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Luba - Ursula von Rydingsvard's Exhibition

Updated: Dec 7, 2022


Ursula von Rydingsvard, Obudować, 2020-21, cedar wood. Photo Joshua Simpson



Ursula von Rydingsvard, Luba at Galerie Lelong & Co.

A solo exhibition of new sculptures and drawings

Until December 17, 2022

528 W. 26th St., Chelsea, Manhattan

Information about the current exhibition Luba at the Galerie Lelong & Co



I Was Here Before (on the Polish titles of UVR’s artworks):


Ursula Von Rydingsvard: I have two thick books, a two-volume Polish-English and English-Polish dictionary. So I open the Polish volume, and keep on pouring over words until one strikes me as the word that fits. It doesn’t really fit, not in a literal way, but kind of… because I don’t want to describe what it is that I am doing.

I don’t like to say “untitled,” but I also don’t want a title that defines the meaning of the piece. You name the piece “Woman with Tears,” and you kill it. Many people look first at the title, seeking an explanation; I don’t think the piece should be explained, the title telling you “what it is.”

Grażyna Drabik: Why do you choose Polish words for many of your art pieces?

UVR: I like Polish because there are not enough Polish speakers in the United States who are able to understand what the words mean. I like the mystery of the word. The sculpture is titled, but the title remains unknown to many who look at the sculpture.

GD: It sounds like a hide and seek game: you offer the name, but also keep a secret.

UVR: Exactly, I almost feel like, “Ha-ha, I got you”…

GD: (You insist on stressing the visceral connection with Poland and the Polish language) and yet the first time you visited Poland, you were 50 years old.

UVR: I had an exhibition at Ujazdowski Castle, upon the invitation of Wojtek Krukowski, a very special man and a generous soul. I wanted so much to listen to women who could sing, you know, the way they used to sing, the old peasant songs. It probably goes back to my mother, her love for Poland and her strength that wouldn’t allow us to die when we really could have died. I begged Wojtek, and he took me to somebody’s house, and then to another…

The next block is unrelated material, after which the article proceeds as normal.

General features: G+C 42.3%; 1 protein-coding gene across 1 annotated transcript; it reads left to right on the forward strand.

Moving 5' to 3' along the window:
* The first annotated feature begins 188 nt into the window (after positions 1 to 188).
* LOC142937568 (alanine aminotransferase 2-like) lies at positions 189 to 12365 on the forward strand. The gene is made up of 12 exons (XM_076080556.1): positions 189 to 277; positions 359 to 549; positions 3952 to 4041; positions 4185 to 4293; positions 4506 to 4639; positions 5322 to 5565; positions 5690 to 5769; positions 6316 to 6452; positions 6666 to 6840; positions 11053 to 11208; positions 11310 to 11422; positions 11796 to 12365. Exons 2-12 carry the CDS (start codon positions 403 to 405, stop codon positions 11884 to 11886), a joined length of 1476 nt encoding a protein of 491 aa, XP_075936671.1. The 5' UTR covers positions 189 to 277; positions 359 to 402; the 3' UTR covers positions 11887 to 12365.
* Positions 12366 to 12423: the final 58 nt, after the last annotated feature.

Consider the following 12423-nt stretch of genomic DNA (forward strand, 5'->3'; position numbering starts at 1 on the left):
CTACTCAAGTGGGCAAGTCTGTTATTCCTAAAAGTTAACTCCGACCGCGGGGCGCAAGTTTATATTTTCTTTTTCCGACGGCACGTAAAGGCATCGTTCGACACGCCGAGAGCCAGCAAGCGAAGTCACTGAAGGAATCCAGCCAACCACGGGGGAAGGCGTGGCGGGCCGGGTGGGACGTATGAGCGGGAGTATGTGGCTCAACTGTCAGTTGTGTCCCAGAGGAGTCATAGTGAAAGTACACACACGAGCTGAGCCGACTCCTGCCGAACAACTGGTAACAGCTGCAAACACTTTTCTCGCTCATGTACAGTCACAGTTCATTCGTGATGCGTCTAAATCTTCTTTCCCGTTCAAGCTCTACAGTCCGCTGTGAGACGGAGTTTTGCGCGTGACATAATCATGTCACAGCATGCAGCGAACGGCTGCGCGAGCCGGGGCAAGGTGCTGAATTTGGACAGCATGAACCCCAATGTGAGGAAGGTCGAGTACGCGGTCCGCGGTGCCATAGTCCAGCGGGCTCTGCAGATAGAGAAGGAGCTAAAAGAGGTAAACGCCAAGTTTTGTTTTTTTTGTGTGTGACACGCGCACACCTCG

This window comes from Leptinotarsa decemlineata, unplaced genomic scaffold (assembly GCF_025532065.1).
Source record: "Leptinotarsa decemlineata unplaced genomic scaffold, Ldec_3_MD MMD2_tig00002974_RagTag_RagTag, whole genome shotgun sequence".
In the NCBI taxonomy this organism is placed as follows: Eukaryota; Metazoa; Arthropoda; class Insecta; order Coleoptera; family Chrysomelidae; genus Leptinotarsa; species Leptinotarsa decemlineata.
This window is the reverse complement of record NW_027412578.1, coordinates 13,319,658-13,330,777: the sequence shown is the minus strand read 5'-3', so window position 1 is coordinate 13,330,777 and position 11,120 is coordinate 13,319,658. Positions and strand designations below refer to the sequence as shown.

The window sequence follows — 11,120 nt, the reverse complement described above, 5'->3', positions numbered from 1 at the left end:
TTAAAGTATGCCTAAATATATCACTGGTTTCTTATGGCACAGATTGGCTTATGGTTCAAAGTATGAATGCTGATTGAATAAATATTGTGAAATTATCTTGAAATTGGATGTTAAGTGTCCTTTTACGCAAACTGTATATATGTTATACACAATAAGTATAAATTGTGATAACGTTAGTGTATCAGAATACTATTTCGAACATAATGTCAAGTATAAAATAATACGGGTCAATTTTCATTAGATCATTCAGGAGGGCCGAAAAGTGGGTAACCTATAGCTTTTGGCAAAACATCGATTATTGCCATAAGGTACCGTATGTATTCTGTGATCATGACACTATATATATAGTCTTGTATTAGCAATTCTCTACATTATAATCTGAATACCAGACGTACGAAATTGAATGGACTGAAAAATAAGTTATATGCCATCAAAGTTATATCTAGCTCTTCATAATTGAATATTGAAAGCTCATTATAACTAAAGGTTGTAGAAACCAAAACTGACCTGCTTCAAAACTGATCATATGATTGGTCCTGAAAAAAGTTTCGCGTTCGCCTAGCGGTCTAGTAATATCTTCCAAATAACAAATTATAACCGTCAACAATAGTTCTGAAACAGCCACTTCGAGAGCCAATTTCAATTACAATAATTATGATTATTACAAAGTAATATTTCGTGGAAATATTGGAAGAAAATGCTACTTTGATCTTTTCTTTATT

When these women sang to me, I recognized the songs, beloved songs, and I could barely hold back my tears. That night I couldn’t fall asleep, feverish and filled with such a feeling of happiness, such familiarity.

GD: That may be another reason why you return to the Polish language for your titles.

UVR: I named over half my sculptures with Polish words.

But it’s a weird image, and misleading, because none of it is familiar to me. I wasn’t sung to as a child… My mother never talked to us about her feelings… I don’t know PolandI cannot have any memories, because I wasn’t even born in Poland.

GD: Perhaps it’s not important whether these are memories or fantasies. The longing for connection is real.

UVR: That’s true. Perhaps it’s my need to preserve this idealized image. There are things that I identify as “Polish” and like so much, though they are not necessarily Polish – like a gesture by one of the women who sang to me, how gently she took the cat off her knees, the physical movement of her hand and her kindness.

Or an encounter with a man who invited me to sit with him in his little garden. He started talking about his brother, from whom he hadn’t heard in a long time. He didn’t realize how big the United States is, couldn’t pronounce the name of the city… But it was clear that it was like an opening in his heart. He missed his brother, who left for America. I could hardly understand him, and yet I felt so close to him.

Or when I arrived in Warsaw, that time in 1992, I walked around the city too jet-legged to sleep, and came upon a group of people gathered on a big lawn, probably in a park. They were talking, loud and friendly, talking and laughing, and it was like, “I was here before. I know these people. I know this place.”


From the interview published in Tylko sztuka/ Nothing but Art (Centrum Rzeźby Polskiej, Orońsko, 2021)



Photo Joshua Simpson

Untitled, 2022, charcoal and graphite of paper. Photo Joshua Simpson


 

Ursula von Rydingsvard (née Karoliszyn), b. 1942, in Deensen, Lower Saxony, Germany (of the Polish-Ukrainian family from Koszarawa, Beskid Żywiecki). After several years of life in different camps for “displaced refugees,” the Karoliszyn family moved to the US, settling in Plainville, Connecticut. Graduate of University of Miami, Florida (1965) and Columbia University (1975). Accomplished artist, with work represented in the permanent collections in the major art institutions around the world and on view in multiple public locations, including the Metropolitan Museum of Art (New York); Whitney Museum of American Art (New York); Storm King Art Center (NY); Art Institute of Chicago; National Museum in Kraków; Massachusetts Institute of Technology, Cambridge; Yorkshire Sculpture Park, West Bretton, UK.



The article by Eulalia Domanowska, the curator of the first UVR’s retrospective in Poland,

in 2021


• Documentary by Daniel Traub Ursula von Rydingsvard: Into Her Own (2019)


Q. &. A. with UvR & Daniel Traub, moderated by Molly Donovan, Curator of Contemporary Art at the National Gallery of Art on May 31, 2020




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